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Household income drops in Missouri

This article first appeared in the St. Louis Beacon, Sept. 13, 2011 - Median household income in Missouri declined last year. But the number of uninsured residents dropped slightly, as did the rate of poverty. This mixed report came from the latest U.S. Census data.

Household income stood at $46,184 last year, compared to $49,574 in 2009, representing a change of 7 percent. The number of Missourians lacking health insurance stood at 835,000 last year, compared to 871,000 in 2009. The poverty rate stood at 14.8 percent in 2010, compared to a rate of 15.5 percent in 2009, a shift of about 4.5 percent.

The median household income also declined in Illinois, standing at $50,761 last year and $53,743 in 2009 -- a change of more than 5.5 percent. Unlike in Missouri, the poverty rate rose in Illinois, to 14.1 percent last year from 13.2 in 2009, a difference of about 6.8 percent. The number of Illinois residents lacking health insurance stood at 1.9 million last year, compared to 1.8 million the year before.

Census officials stressed that the numbers are preliminary. Data about socio-economic changes in specific cities and counties won't be available until next week.

The preliminary state data mirror the generally dismal national picture. The Census Bureau reported the number of Americans classified as poor last year stood at 15.1 percent, compared to 14.3 percent in 2009. But it added that there was no statistically significant difference in the number of people lacking health insurance last year, 16.3 percent of the population, and the number of uninsured in 2009.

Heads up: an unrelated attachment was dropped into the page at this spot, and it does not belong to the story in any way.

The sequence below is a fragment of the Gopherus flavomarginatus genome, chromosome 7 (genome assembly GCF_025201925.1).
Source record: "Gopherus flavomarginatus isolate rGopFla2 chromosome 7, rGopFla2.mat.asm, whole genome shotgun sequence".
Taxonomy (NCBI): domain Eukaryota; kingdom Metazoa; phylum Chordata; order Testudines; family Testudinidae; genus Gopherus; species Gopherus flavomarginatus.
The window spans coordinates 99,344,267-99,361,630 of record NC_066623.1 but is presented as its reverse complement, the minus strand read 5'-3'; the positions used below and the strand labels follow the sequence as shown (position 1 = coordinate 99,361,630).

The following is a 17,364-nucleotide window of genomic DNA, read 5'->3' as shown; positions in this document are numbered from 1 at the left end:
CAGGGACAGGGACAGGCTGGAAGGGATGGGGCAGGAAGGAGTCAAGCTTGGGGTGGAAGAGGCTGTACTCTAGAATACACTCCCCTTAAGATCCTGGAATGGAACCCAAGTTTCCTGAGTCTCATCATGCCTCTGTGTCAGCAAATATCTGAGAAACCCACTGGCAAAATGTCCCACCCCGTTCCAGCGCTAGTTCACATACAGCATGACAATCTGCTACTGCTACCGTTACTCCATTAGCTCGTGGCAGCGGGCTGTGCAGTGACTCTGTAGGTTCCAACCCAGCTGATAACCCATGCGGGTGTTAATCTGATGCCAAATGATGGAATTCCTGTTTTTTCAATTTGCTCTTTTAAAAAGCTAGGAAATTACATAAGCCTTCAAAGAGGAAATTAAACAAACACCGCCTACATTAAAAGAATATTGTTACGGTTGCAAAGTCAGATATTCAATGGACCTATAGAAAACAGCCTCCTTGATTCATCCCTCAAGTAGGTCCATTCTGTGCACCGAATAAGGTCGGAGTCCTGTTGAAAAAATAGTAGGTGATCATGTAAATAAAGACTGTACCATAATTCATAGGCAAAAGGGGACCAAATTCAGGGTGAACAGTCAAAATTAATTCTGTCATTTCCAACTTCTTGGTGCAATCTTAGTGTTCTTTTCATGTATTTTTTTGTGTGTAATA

Ruth Ehresman of the Missouri Budget Project says the numbers suggest that state and national policy officials need to change their strategy for addressing the economic downturn. She says the numbers showing that 1 of every 6 Missourians are impoverished and the large numbers still lacking health insurance means the "cuts-only approach" isn't working. She urged that lawmakers seek a balanced strategy that includes "increasing revenue at both the state and federal level."

She also said the data underscored the gradual drop in private health insurance, which now covers 61.3 percent of Missourians under age 65, compared to 74.3 percent 10 years ago.

The census information released Tuesday show that the poverty rate remains highest among black Americans. Nearly 30 percent of them are poor, slightly more than the rate of 25.3 percent for Hispanics and 12.5 percent for Asians. For whites not of Hispanic origin, the poverty rate stood at 9.4 percent.

About 31.6 percent of Americans of Hispanic origin lack health insurance, compared to 20.3 of blacks, 16.5 of Asians, and 11.5 percent of non-Hispanic whites.

The release of the census data occurred on the same day as a hearing by the Senate Subcommittee on Primary Health and Aging on the general topic of poverty and health status. The subcommittee's chair is Sen. Bernie Sanders, an independent from Vermont.

Sanders said in his opening statement that "poverty in America today is a death sentence for tens and tens of thousands of our people, which is why the high childhood poverty rate in our country is such an outrage." His assertion that poverty is killing many Americans was based in part from a study released earlier this year by the University of Washington's Institute of Health Metrics and Evaluation.

That study argued that the life expectancy for women in 313 U.S. counties, including a handful in Missouri, was actually declining. Some data had been reported by a liberal think tank called Remapping Debate, based in New York. About half of the 20 counties where life expectancies had dropped the most were in Mississippi. Others were in Alabama, Arkansas, Georgia, South Carolina and West Virginia.

Funding for the Beacon's health reporting is provided in part by the Missouri Foundation for Health, a philanthropic organization that aims to improve the health of the people in the communities it serves.